Ready to pick up a business book that will challenge how you view your school?  Management Lessons from Mayo Clinic by Leonard Berry & Kent Seltman is this type of book.  How the Mayo Clinic has grown into the #1 hospital in America is worth examining.

We were all served a reminder last summer when Senator John McCain was diagnosed with a brain tumor.  He went in for an annual physical and complained of a few unusual symptoms.  After consulting with another specialist or two, the doctor recommended a CAT scan which was performed that same day.  On McCain’s way home, he was called back to the hospital after a radiologist reviewed the CAT scan.  Now, think about this for a minute.  A CAT scan the same day?  Analyzed the same day?  He was sent for an MRI and was on the operating table the next morning.   By the following day, an oncologist had biopsied the tumor and his cancer treatment had begun.  In 48 hours!  This kind of rapid treatment utilizing multiple specialists allows for quick treatment and puts the patient’s needs first.

Mayo Clinic is a 100-year brand based on values, service, and research.    Take a look at the three conditions that Dr. William Mayo viewed as essential to the clinic’s success:

  1. Continuing pursuit of the ideal of service and not profit.
  2. Continuing primary and sincere concern for the care and welfare of each individual patient.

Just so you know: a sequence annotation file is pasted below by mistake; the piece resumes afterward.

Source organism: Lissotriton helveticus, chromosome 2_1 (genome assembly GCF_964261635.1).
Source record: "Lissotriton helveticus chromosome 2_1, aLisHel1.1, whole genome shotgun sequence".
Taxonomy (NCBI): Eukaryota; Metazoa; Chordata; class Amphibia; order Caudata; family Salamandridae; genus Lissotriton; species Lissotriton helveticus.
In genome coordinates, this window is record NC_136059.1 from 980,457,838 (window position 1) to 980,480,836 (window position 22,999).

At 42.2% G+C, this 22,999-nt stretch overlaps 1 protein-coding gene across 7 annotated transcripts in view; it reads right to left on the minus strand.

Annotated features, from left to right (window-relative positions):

3. Continuing interest by every member of the staff in the professional progress of every other member.

Don’t those values sound like the same kind of values for Catholic schools?  In fact, one of the original Mayo Clinic hospitals was a Catholic hospital run by sisters.  The entire organization is centered on the idea that “the needs of the patient come first.”  Think about the implications for schools.  If we really put students’ needs first (and not parents, teachers, School Board, etc) how would that change our processes?  If all learning was personalized and student needs came first, how would that change our schedules?  Teaching styles?  Professional development?  Hiring?

Putting students first is often interpreted as catering to every student’s whims.  But how would that work in a hospital?  The Mayo Clinic is set up to serve the needs of patients and the doctors are in the best position to judge what is best.  This patient-centered culture drives medical research, collaborative decision-making, and a mission focus for all employees.

As the authors point out, the real values of an organization are the values which are lived.  At Mayo, that means care for all patients, collaboration, and efficiency.  What are the values of your school?  Another value is “teach, don’t blame.”  This means that mistakes are learning opportunities.  In schools, there are plenty of mistakes.  How are we learning?

The other concept which the authors explore is that marketing without meaning has no impact.  At Mayo, the staff is focused on improving and serving patients.  Marketing is an outgrowth of that effort, rather than marketing efforts which make false promises.  Often in schools, people latch onto marketing as the panacea for enrollment ills.

I often think that hospitals have many lessons to teach us educators.  After all, they attract community support, share a mission-driven purpose, supply a necessary function, and attract lots of fundraising dollars.  This book provides a unique insight into one of the best hospital systems with lessons galore for your school.

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